Like the obscure car crash that sparked the first intifada in 1987, the BetterPlace pile-up is more than a traffic accident. The company's failure is a morality tale about what happens when a game-changing vision and brilliant theory collide head-on with entrenched realities and patterns of behavior.

Monday 13 May 2013

Swedish version of Hawking boycott story

Startsidan / Debatt

Hawkings bojkott bör påverka Israel

Guardianreportern om världsscoopet som fick eget liv i sociala medier: Värsta ögonblicket i min reporterkarriär


När universitetet i Cambridges talesperson Tim Holt i förra veckan slutligen gjorde ett uttalande och dementerade min historia hade berättelsen redan fått eget liv.
Nyheten att professor Stephen Hawking – författare till ”Kosmos – en kort historik” och tillika Storbritanniens mest kände fysiker – i solidaritet med den palestinska akademiska bojkotten av Israel ställt in sitt framträdande på en konferens arrangerad av Israels president Shimon Peres, rasade som en löpeld över nätet och i bloggosfären.
Mitt ursprungliga avslöjande på tidningen Guardians sajt fick över 60 000 Facebookdelningar den morgonen och storyn kom att dominera radio– och nätnyheterna i Israel.
Men det var alltså inte sant.
Jag satt och stirrade på det fåordiga pressmeddelandet från universitetet i Cambridge och undrade om det här kunde vara det värsta ögonblicket i min reporterkarriär.
Tydligen hade jag missuppfattat storyn – min största story i karriären – totalt.



Stephen Hawking joins academic boycott of Israel (Wednesday morning, 8 May 2013)
(Original Guardian scoop)

Furore deepens over Stephen Hawking's Israel boycott (Wednesday evening, 8 May 2013)

Sunday 12 May 2013

"This otherwise utterly failed and discredited far-left radical extremist so-called reporter" - Hawking's Israel boycott, Tweet by Tweet

At 8.20PM on Tuesday, May 7, I noticed this on my Twitter feed

Which linked to this

Stephen Hawking declines invitation to attend Israeli conference

We understand that Professor Stephen Hawking has declined his invitation to attend the Israeli Presidential Conference Facing Tomorrow 2013, due to take place in Jerusalem on 18-20 June. This is his independent decision to respect the boycott, based upon his knowledge of Palestine, and on the unanimous advice of his own academic contacts there.

So I contacted people I knew at BRICUP, who confirmed the story and gave me some background. Then I sent this email to Peres's spokesman:

From: Matthew Kalman 
Date: Tue, May 7, 2013 at 8:38 PMSubject: Stephen HawkingTo:
There are reports that Stephen Hawking has cancelled his appearance at the President's Conference in June. Do you have any info?
While waiting for his reply, I contacted two of the papers I regularly write for. They weren't interested in the story. Rather than waste the tip, which clearly would be a huge story by morning, I called Harriet Sherwood at The Guardian, who generously suggested I should report it for them. I confirmed the facts of the story, but no-one would talk on the record. Just before midnight, I tried Peres's spokesman again:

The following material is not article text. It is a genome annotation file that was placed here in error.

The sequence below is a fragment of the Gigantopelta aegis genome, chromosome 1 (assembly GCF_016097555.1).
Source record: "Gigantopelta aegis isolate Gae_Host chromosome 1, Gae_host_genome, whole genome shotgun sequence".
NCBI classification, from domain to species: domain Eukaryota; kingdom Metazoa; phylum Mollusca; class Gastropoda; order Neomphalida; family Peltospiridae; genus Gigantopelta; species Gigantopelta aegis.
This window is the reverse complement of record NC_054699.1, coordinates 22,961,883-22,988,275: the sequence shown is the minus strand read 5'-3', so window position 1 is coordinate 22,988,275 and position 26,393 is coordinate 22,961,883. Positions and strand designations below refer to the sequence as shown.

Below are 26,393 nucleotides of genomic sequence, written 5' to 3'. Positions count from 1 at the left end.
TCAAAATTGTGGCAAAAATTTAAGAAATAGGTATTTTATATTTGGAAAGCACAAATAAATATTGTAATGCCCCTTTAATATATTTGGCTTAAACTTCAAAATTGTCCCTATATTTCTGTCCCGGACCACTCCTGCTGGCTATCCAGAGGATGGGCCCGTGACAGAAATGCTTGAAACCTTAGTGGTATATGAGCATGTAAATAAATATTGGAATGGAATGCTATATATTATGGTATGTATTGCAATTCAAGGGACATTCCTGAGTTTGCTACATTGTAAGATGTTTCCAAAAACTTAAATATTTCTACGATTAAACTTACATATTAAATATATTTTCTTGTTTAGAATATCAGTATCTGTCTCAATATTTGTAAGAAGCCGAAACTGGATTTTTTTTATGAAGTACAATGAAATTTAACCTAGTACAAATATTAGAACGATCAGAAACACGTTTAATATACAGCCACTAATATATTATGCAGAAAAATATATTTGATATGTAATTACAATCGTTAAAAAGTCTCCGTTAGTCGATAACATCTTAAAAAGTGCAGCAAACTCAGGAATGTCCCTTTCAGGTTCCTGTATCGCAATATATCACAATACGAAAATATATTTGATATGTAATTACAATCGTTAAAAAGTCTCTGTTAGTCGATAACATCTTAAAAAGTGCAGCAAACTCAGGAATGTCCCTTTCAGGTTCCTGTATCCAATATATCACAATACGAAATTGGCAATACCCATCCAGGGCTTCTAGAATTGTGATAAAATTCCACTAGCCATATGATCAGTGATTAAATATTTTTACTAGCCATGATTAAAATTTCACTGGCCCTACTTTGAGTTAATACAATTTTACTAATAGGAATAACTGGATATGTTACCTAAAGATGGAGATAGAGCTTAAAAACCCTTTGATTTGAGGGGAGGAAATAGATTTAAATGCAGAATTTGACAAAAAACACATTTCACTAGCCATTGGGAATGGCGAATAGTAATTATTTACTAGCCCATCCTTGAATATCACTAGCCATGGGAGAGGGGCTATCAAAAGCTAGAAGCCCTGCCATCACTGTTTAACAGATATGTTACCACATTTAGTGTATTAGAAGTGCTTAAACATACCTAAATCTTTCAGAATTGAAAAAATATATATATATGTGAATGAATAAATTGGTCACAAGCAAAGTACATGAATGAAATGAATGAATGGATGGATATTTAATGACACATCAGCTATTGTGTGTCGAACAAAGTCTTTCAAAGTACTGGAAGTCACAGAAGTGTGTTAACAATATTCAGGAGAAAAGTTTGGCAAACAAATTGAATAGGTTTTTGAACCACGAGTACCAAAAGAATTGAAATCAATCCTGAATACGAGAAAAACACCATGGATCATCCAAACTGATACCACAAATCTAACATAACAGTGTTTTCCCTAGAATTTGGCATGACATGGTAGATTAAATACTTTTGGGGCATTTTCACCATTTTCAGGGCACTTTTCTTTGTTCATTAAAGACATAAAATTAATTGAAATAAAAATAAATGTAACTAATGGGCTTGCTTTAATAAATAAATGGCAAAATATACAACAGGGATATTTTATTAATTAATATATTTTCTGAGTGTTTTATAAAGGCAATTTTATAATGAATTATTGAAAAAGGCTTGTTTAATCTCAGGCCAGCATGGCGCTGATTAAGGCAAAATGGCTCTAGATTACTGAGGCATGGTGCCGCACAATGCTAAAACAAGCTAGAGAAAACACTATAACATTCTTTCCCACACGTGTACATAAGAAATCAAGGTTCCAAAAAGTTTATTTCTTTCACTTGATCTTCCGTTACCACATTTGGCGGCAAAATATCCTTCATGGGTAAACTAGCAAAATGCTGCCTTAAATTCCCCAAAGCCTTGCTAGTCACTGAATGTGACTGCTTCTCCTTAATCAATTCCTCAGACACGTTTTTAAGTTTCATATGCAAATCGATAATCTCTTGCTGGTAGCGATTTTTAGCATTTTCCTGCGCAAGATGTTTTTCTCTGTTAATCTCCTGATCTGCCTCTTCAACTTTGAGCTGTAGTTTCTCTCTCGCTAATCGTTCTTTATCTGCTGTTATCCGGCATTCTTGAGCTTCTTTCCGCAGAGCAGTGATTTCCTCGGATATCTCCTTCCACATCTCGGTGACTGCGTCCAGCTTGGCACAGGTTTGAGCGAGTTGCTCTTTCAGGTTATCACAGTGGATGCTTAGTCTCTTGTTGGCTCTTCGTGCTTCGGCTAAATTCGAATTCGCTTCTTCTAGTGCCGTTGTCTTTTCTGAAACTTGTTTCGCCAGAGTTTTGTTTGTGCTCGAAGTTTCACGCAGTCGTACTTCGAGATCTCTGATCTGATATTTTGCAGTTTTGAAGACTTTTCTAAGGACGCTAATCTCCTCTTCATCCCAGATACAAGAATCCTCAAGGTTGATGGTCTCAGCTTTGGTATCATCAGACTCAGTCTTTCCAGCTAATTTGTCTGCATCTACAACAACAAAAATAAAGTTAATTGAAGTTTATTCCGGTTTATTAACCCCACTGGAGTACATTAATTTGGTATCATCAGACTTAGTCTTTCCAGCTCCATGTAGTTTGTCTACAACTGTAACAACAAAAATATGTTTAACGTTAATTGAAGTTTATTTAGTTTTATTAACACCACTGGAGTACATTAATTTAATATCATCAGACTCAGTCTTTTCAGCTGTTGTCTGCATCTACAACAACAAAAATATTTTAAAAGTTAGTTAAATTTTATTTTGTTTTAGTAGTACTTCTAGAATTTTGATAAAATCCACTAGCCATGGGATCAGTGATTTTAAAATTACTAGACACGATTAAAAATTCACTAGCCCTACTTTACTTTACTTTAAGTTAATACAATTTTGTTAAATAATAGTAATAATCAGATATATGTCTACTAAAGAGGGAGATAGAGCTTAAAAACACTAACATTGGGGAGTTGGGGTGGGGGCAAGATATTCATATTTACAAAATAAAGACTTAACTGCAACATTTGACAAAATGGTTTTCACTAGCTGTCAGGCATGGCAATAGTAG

From: יאיר זיוון
Date: Wed, May 8, 2013 at 12:17 AMSubject: Re: URGENT: Stephen Hawking - Comment request for The GuardianTo: Matthew Kalman
I don't have any info on that now because its the presidents conference people who would deal with it but happy to get you an answer tomorrow.
From: Matthew Kalman
Date: Wed, May 8, 2013 at 12:20 AM
Subject: Re: URGENT: Stephen Hawking - Comment request for The Guardian
To: יאיר זיוון
Going to press in half an hour. I emailed you three hours ago.

I filed the story at 12.54AM on May 8. While they were editing, I Tweeted the news:
Then came this response from Peres's spokesman:
From: יאיר זיוון
Date: Wed, May 8, 2013 at 1:22 AM
Subject: Re: URGENT: Stephen Hawking - Comment request for The Guardian
To: Matthew Kalman
If it's an urgent press question late in the evening then you should call or message. Your initial email (at 20;40) didn't give any indication that it was urgent.
It's not our office but the presidents conference who deal with speakers at the conference and as I said I'm happy to try and get you the answers first thing in the morning but your contact point is Matthew Krieger there.
I think it would be better to wait and get a proper response from them before going to print with something like this.
The Peres people never did send me a comment. At 2.30AM on May 8, the Guardian story went live:

It became one of the most widely-read stories ever published on The Guardian website, with more than 50,000 Facebook shares by 3PM and more than 100,000 in total.

As the Guardian story went viral, I sought more information and reaction from Cambridge U and Peres's people in Jerusalem. I knew about Hawking's letter but still did not have permission to quote it.
From: Matthew Kalman
Date: Wed, May 8, 2013 at 10:31 AM
Subject: Comment request on Jerusalem Conference from The Guardian
Dear Tim, Prof Hawking:
I am the reporter who broke the story about the Jerusalem Conference in today's Guardian. We are updating the story today and would appreciate any comment you have. In particular, we would love to quote the letter sent to President Peres, if possible.
I look forward to hearing from you.
Matthew Kalman
From: Tim Holt
Date: Wed, May 8, 2013 at 10:36 AM
Subject: Re: Comment request on Jerusalem Conference from The Guardian
To: ""
No further comment Matthew
Still nothing from Peres's office. Then, without warning, a new statement from Cambridge U spokesman Tim Holt - though he never sent it to me - suggesting my original story was wrong.

Had I been duped? I asked Holt for clarification.
From: Matthew Kalman
Date: Wed, May 8, 2013 at 3:18 PM
Subject: Urgent: Hawking not coming for health reasons?
To: Tim Holt
Dear Tim:
Please can you confirm/comment on this statement, just published online. Perhaps we can talk off the record?